We don’t talk a lot about life lessons, but here are two things I’ve learned:
1. It’s never too late to reconnect with acquaintances;
2. Homemade red bean paste should have happened in my life a looong time ago.
Hope you enjoy these scones as much as I did!
Mini Strawberry Scones with Sweet Red Bean Paste
Red Bean Paste
- 10 oz dried adzuki beans
- 1 1/3 cups granulated sugar
- 1 TBS coconut oil
- 3 cups all-purpose flour, add 1/4 cup if dough is too wet
- 1 tsp baking powder
- 1 tsp salt
- 1/3 cup sugar
- 4 TBS butter, softened at room temperature
- 1 1/3 cups whole milk + more for brushing
- 1 tsp pure vanilla extract
- 3/4 cup chopped fresh strawberries
- turbinado sugar for topping, optional
- 8 to 10 large strawberries, sliced
- whipped cream
PREPARE THE BEAN PASTE:
- Soak the beans overnight. You can skip this step, but the cooking time will be longer.
- Pour the beans in a small pot and add enough water so that there’s about two inches above the beans.
- Boil water and turn it to a low simmer. Let it simmer for 50 minutes to an hour, until the beans are soft and easy to mash. If you didn’t soak the beans overnight, keep checking the beans at 15 minute intervals to see if they are ready yet.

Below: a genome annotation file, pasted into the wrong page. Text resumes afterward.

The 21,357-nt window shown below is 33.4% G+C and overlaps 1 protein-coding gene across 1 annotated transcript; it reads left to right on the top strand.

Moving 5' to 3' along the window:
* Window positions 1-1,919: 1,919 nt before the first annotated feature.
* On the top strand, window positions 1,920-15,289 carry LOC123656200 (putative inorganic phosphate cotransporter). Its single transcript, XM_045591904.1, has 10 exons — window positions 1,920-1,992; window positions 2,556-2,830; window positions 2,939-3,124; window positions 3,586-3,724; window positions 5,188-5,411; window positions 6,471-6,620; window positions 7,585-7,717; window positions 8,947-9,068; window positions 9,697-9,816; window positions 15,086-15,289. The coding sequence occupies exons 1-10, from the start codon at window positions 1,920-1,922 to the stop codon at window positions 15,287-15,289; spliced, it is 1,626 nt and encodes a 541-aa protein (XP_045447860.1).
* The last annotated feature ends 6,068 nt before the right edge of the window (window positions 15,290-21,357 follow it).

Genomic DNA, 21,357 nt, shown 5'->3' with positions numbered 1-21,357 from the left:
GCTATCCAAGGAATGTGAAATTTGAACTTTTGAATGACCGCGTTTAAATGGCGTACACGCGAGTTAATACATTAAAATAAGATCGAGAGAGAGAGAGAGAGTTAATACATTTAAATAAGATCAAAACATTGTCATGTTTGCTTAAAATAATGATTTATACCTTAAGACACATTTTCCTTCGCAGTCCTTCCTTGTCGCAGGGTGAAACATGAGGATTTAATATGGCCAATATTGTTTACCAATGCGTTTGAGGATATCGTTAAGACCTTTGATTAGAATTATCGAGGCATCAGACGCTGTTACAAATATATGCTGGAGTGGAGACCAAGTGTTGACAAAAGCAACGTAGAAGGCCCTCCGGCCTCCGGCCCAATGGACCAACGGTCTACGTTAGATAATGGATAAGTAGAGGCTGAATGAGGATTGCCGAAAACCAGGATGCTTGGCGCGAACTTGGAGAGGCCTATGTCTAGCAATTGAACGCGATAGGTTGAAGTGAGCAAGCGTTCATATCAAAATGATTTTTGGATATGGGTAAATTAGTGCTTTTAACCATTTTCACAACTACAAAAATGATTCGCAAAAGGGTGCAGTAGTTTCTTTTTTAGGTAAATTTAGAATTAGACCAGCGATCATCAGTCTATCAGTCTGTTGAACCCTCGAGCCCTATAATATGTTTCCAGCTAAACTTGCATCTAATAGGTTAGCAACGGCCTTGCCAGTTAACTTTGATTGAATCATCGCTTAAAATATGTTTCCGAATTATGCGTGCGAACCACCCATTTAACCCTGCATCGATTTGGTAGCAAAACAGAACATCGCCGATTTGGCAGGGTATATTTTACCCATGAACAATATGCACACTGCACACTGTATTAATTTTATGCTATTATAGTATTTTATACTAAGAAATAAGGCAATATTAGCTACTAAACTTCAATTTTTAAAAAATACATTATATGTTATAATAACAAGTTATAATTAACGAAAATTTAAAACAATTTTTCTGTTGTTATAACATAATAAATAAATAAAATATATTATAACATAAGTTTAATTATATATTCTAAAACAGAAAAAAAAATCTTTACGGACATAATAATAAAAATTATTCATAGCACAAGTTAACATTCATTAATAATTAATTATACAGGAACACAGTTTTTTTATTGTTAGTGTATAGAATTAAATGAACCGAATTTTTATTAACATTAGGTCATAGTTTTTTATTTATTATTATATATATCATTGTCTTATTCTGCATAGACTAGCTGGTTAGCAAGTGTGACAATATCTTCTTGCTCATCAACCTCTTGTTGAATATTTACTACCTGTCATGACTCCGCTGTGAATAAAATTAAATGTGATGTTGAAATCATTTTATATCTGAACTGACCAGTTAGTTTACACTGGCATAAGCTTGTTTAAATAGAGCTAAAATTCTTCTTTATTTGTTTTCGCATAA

- Drain water and let beans cool for about 20 to 30 minutes. Place a large fine mesh strainer or sieve above a medium bowl. Press the beans through the mesh with your hands. This helps separate the bean’s skin from the paste. You can also skip this pressing step and just blend the beans in a blender or food processor until smooth.
- In a small saucepan, melt the coconut oil. Mix the bean paste with the sugar on medium-low heat. Start stirring once you notice that the sugar has started to melt. Continue whisking until all the sugar is melted. Remove from heat. There were a few pieces of hardened sugar lumps in mine, so I pressed the paste through the strainer again.
- Preheat oven to 425 degrees F. Line 2 baking sheets with parchment paper.
- Sift the flour, baking powder, and salt together. Add the sugar and mix. Stir in the softened butter. I used my hands to mix the butter and flour. Keep incorporating ingredients until the butter and flour pieces are about the size of small peas.
- In a small bowl, mix the milk and vanilla together. Add the milk to the dry ingredients. Stir until all ingredients are well combined. Fold in chopped strawberries. The dough was quite sticky at this point, so I added 1/4 cup of flour (I used 3 1/4 cups flour total).
- Lightly flour a work surface and knead the dough a little. Gather the dough into a disk, roll it out to about 3/4 inches thick. Use a small cookie or biscuit cutter to cut small dough circles.
- Place circles onto the baking sheet. Make sure to leave about an inch of space between each circle to prevent them from baking into each other. Brush milk on the top of dough and sprinkle turbinado sugar on top. Bake for 12 to 14 minutes.
- Let the scones cool for 5 to 10 minutes before eating. Cut open the scones and spread some red bean paste over one half of the scone. Add a slice of strawberry and some whipped cream, and top with the other half of the scone.
- Store leftover scones in an airtight container at room temperature for a few days